Kim Jong-il, the leader of the Democratic People’s Republic of Korea, died on Saturday, the 17th of December.
He is to be succeeded by his son, Kim Jong-eun.
The question we are all asking is, what will happenen to the DPRK and its people? The people are deeply apprehensive about the future, and rightly so. The death of Kim Jong-il has left a vacuum in Pyongyang and nobody knows if Kim Jong-eun will be able to fill that vacuum and hold the DPRK together. They probably imagine the USA, South Korea and Japan as vultures circling overhead, ready to swoop down and devour them.
The disturbing thing is, that could happen. I’m well aware of the DPRK’s faults. The regime in Pyongyang is tyrannical, brutal and corrupt. At the same time, they have been successful in keeping the toxic influence of the USA out of their country. There is little or no influence, either political or commercial, of America. And I’m sure I’m not the only Westerner who would like the DPRK to stay free of American trash.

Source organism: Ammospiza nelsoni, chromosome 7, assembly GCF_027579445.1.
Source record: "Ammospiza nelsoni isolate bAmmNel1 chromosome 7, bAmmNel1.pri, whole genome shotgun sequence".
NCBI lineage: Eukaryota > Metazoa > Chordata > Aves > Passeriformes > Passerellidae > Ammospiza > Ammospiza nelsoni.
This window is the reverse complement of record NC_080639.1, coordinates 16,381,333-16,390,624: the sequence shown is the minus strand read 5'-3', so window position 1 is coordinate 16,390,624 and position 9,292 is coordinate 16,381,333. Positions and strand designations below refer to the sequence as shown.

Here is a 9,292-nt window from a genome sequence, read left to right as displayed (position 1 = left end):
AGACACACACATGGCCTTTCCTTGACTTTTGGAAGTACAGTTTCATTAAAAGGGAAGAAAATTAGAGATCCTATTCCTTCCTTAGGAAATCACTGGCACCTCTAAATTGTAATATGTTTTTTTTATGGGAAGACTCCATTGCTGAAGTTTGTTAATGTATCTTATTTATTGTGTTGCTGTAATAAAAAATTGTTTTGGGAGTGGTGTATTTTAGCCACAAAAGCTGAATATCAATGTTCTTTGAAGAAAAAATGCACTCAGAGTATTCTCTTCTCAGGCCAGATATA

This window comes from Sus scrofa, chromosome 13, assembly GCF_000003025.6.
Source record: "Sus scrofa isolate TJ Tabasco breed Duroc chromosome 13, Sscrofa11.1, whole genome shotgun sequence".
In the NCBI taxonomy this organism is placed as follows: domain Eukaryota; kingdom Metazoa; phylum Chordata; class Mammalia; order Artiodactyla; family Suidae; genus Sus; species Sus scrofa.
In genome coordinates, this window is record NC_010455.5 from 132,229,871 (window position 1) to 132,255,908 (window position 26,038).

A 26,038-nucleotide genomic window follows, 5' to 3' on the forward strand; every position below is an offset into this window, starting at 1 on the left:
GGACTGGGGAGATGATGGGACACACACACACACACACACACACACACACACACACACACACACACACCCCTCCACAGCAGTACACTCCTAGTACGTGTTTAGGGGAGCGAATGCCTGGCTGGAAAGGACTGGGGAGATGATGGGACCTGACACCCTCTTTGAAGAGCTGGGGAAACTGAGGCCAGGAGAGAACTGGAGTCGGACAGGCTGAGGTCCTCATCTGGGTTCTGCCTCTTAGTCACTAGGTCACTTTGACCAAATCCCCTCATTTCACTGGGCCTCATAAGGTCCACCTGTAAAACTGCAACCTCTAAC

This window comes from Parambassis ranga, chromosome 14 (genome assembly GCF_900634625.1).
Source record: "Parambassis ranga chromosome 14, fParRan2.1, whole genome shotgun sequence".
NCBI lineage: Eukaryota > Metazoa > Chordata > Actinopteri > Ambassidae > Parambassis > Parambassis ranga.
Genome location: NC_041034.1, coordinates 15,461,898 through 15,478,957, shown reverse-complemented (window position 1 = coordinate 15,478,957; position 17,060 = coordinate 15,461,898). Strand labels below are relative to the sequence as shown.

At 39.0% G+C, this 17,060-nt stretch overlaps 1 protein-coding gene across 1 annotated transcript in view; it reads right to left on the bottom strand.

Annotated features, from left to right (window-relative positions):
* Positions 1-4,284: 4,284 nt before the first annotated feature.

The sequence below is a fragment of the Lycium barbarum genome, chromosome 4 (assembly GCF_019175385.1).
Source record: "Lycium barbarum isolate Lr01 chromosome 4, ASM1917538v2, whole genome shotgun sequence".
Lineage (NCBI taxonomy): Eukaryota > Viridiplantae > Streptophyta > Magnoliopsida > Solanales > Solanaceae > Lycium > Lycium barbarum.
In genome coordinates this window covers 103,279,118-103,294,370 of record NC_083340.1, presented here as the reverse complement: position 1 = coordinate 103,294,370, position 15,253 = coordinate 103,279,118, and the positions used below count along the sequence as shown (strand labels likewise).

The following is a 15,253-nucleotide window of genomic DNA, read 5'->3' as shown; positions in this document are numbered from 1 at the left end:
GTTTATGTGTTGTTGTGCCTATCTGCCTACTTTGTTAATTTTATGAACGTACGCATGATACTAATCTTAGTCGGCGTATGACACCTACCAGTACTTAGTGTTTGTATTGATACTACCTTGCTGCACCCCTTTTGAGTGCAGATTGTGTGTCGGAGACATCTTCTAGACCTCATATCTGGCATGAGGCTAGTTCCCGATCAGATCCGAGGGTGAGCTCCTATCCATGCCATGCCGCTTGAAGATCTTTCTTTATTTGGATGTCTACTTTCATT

Kim Jong-eun has a daunting year ahead of him. He is only 28 and was only confirmed as Kim Jong-il’s successor last year. His father, by contrast, was 53 when he came to power after the death of his father Kim Il-sung in 1994. And he had been confirmed as Kim Il-sung’s successor as far back as 1980.
Juche 101 will be a pivotal year for Kim Jong-eun and the DPRK. Either he will prove himself an effective leader as his father and grandfather were and slowly haul the DPRK out of its slump and into an era where it is truly self-sufficient. Or else, perish the thought, it will collapse.